NICOLA Sturgeon last week kickstarted the new independence campaign. This will be a political campaign which will be fought in the media, online and on the streets for the hearts and minds of the Scottish people.

But there will be a second campaign, a legal one, which will be fought largely between lawyers and legal academics for the minds of the judiciary. This will be over the question of whether an independence referendum is lawful under the Scotland Act 1998.

The legality question matters because only a lawful referendum will command legitimacy needed to secure Scottish independence and for that reason the First Minister has consistently argued for a lawful referendum.

An excellent summary of where the legal debate is can be found in the new House of Common research paper by David Torrance available at

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In the independence movement there is much talk of the sovereignty of the Scots people. While as a citizen I entirely support the principle of the political sovereignty of the Scottish people, as a lawyer

I regret to say matters are not so clear-cut in law.

The basic problem is that in law it is the Westminster Parliament that is sovereign not the Scottish people. The Scottish Parliament is a creation of Westminster via the Scotland Act.

The Scotland Act “reserves” certain areas to Westminster and in reserved areas Holyrood has no ability to make law. So the legal question is: “Can Holyrood lawfully authorise a referendum on Scots independence without the consent of Westminster?”

If Holyrood passes a bill authorising indyref2 that will certainly be challenged in court either directly by the British government or by a Unionist litigant with deep pockets (of whom there are many). So the issue will certainly go to court.

The boundaries of the competence of the Scottish Parliament are set out in ss. 28, 29 and schedule 5 of the Scotland Act. Section 29 of the Act sets out the “legislative competence” of Holyrood in a way which excludes “reserved matters” one of which under schedule 5 is “the Union of the Kingdoms of Scotland and England”. The legal task of the courts will be to interpret the words of the Scotland Act, no more but also no less.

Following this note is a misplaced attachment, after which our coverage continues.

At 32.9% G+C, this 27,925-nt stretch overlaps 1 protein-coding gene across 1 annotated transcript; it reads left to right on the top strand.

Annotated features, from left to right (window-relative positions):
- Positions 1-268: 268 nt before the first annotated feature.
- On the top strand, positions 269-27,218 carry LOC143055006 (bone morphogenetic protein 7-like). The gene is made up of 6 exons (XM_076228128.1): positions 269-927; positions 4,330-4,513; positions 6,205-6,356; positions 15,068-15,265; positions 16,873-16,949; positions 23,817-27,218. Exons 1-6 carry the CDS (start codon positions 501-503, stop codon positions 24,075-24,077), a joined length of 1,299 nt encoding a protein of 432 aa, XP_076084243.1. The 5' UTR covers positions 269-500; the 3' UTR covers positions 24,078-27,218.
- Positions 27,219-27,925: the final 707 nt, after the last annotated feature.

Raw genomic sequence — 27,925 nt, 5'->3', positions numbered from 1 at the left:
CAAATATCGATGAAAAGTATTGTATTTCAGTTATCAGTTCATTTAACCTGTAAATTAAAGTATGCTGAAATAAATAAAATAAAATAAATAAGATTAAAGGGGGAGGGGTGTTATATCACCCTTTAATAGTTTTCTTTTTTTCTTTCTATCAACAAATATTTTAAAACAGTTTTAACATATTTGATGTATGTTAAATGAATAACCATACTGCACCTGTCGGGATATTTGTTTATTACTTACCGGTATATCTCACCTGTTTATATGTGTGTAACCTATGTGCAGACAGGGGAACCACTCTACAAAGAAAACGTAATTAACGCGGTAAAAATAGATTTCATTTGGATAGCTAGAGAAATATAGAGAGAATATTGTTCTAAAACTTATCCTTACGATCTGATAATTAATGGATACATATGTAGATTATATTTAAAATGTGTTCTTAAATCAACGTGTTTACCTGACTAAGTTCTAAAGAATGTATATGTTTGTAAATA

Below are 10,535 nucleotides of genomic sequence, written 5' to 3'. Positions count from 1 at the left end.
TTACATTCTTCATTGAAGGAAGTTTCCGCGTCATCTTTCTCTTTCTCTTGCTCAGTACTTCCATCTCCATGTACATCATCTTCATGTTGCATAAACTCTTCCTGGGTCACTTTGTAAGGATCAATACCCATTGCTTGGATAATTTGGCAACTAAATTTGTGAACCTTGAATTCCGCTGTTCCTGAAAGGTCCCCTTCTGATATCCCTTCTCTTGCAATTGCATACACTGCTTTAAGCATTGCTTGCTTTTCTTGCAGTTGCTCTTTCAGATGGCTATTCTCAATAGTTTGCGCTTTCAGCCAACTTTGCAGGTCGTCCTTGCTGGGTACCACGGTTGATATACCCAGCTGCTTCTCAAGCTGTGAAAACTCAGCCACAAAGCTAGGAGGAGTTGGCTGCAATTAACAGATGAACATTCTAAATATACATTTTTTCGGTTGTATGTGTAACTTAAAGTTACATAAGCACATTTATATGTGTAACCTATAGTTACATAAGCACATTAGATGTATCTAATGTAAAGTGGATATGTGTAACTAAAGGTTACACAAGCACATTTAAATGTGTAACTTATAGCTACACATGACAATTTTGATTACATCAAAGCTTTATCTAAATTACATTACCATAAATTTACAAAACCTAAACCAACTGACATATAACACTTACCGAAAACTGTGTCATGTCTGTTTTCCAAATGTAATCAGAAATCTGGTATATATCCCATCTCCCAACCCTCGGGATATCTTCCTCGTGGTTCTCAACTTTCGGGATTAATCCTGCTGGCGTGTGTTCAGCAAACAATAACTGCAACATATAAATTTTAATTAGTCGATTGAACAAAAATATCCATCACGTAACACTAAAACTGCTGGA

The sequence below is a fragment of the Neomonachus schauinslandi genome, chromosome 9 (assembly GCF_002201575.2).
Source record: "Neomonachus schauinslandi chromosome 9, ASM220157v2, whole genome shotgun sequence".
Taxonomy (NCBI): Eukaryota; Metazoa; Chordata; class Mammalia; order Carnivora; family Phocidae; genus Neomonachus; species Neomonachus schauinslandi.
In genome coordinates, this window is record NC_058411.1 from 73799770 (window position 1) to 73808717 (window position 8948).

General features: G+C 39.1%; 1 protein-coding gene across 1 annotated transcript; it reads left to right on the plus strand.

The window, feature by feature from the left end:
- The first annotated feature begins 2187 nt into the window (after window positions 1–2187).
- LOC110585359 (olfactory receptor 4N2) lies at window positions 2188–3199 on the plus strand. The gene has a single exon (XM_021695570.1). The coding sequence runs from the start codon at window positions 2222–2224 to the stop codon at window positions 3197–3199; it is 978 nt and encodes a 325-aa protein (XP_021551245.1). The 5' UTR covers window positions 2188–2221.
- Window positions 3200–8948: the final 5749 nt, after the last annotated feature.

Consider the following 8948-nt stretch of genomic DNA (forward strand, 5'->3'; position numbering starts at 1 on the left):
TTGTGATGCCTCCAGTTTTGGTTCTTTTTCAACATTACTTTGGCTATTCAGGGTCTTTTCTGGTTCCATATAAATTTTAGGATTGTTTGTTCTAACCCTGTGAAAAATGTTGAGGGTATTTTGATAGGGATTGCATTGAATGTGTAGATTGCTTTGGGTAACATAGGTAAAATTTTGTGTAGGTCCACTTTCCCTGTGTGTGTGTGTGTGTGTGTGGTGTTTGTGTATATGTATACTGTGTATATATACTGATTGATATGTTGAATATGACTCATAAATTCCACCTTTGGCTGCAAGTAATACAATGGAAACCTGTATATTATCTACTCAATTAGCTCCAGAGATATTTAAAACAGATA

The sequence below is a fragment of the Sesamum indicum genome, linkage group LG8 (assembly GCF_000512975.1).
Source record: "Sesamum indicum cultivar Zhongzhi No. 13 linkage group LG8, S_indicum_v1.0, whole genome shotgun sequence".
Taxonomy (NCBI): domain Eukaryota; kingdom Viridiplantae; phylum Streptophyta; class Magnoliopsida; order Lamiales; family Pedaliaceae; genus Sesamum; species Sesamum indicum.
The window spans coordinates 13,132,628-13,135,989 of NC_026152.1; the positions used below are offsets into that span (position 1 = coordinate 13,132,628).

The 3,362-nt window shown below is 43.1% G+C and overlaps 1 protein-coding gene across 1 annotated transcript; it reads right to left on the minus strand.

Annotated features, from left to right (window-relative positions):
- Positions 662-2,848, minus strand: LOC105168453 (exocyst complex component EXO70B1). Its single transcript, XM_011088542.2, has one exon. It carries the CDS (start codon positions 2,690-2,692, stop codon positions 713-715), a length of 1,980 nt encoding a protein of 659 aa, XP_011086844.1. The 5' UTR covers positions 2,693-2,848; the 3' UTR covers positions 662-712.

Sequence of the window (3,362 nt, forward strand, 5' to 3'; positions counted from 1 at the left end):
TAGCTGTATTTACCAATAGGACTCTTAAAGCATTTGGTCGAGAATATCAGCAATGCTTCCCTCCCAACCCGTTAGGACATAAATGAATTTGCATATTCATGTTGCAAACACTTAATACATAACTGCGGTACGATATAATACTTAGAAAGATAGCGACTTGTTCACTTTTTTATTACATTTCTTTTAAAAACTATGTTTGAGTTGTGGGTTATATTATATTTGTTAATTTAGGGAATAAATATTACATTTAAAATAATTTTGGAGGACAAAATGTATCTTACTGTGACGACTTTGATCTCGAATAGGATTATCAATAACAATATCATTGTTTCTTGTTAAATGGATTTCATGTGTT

The key words are found in section 29 on legislative competence: (1) An Act of the Scottish Parliament is not law so far as any provision of the Act is outside the legislative competence of the Parliament.

(2) A provision is outside that competence so far as any of the following paragraphs apply …

(b) it relates to reserved matters, so the legal issue is whether a referendum with the question “Should Scotland be an independent country?” is a matter “related to

the Union of the Kingdoms of Scotland and England”? The difficulty is that “related to” is so vague no definitive answer can be given in advance, one can argue it either way.

Unfortunately, however, the tenor of opinion in recent constitutional cases from both the Supreme Court and Court of Session seem to me to indicate that they are both likely to rule that a referendum on that question is outwith the powers of Holyrood and so is unlawful.

IF that happened, it would be very difficult to hold a referendum as the Unionist-controlled local authorities would refuse to organise it and anyway the Unionist parties would probably encourage their supporters to boycott any such wildcat election, thus undermining the very democratic legitimacy that independence needs.

So what’s my solution? My suggestion is asking a slightly different question in a referendum. I suggest that the indyref bill should contain authority for two separate bills. The first would be a straightforward independence referendum asking “Should Scotland be an independent country?”

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As explained above a referendum question worded like that will almost certainly be struck down by the courts. However, if there was authorisation for a different referendum bill, one merely requesting permission to hold indyref2 from Westminster, then I believe that might be more likely to be ruled lawful by the courts. Such a referendum could ask: “Should the British Parliament grant legal permission to the Scottish Parliament to hold a referendum on Scottish independence? Yes or No?”

A referendum in these terms is in law (but not politics) merely a grand petition to Westminster and so should be found lawful by the courts under the Scotland Act.

All citizens have the right to petition Parliament! If this petitionary referendum was legally authorised and held and subsequently a Yes vote achieved, then I believe it would then become politically impossible for Westminster to deny Scotland a second referendum.

Because in effect instead of rejecting a Section 30 request from the Scottish Parliament they would be rejecting a request from the Scottish people.

Scott Crichton Styles is a lecturer in law at the University of Aberdeen